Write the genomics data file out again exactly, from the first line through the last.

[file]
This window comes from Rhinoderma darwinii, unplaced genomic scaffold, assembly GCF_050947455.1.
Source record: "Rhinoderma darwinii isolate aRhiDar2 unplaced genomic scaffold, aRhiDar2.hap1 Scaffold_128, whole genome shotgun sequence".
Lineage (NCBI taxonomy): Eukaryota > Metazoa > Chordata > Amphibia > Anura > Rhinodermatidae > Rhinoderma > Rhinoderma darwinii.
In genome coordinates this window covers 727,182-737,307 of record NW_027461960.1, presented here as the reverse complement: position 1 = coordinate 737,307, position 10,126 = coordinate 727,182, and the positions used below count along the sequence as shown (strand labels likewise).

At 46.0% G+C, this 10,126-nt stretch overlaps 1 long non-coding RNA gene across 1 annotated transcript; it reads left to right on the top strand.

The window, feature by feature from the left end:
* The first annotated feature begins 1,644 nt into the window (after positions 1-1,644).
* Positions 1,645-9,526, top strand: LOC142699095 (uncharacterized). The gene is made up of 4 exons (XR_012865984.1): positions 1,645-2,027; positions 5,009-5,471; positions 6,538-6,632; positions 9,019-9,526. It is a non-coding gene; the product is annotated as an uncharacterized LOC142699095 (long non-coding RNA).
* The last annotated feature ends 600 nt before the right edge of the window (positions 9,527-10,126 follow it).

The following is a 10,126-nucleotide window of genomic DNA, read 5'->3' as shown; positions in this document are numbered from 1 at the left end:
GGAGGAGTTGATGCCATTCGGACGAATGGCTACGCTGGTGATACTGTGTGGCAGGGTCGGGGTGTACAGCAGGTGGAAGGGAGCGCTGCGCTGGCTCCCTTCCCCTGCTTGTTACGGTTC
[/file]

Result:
This window comes from Rhinoderma darwinii, unplaced genomic scaffold, assembly GCF_050947455.1.
Source record: "Rhinoderma darwinii isolate aRhiDar2 unplaced genomic scaffold, aRhiDar2.hap1 Scaffold_128, whole genome shotgun sequence".
Lineage (NCBI taxonomy): Eukaryota > Metazoa > Chordata > Amphibia > Anura > Rhinodermatidae > Rhinoderma > Rhinoderma darwinii.
In genome coordinates this window covers 727,182-737,307 of record NW_027461960.1, presented here as the reverse complement: position 1 = coordinate 737,307, position 10,126 = coordinate 727,182, and the positions used below count along the sequence as shown (strand labels likewise).

At 46.0% G+C, this 10,126-nt stretch overlaps 1 long non-coding RNA gene across 1 annotated transcript; it reads left to right on the top strand.

The window, feature by feature from the left end:
* The first annotated feature begins 1,644 nt into the window (after positions 1-1,644).
* Positions 1,645-9,526, top strand: LOC142699095 (uncharacterized). The gene is made up of 4 exons (XR_012865984.1): positions 1,645-2,027; positions 5,009-5,471; positions 6,538-6,632; positions 9,019-9,526. It is a non-coding gene; the product is annotated as an uncharacterized LOC142699095 (long non-coding RNA).
* The last annotated feature ends 600 nt before the right edge of the window (positions 9,527-10,126 follow it).

The following is a 10,126-nucleotide window of genomic DNA, read 5'->3' as shown; positions in this document are numbered from 1 at the left end:
GGAGGAGTTGATGCCATTCGGACGAATGGCTACGCTGGTGATACTGTGTGGCAGGGTCGGGGTGTACAGCAGGTGGAAGGGAGCGCTGCGCTGGCTCCCTTCCCCTGCTTGTTACGGTTC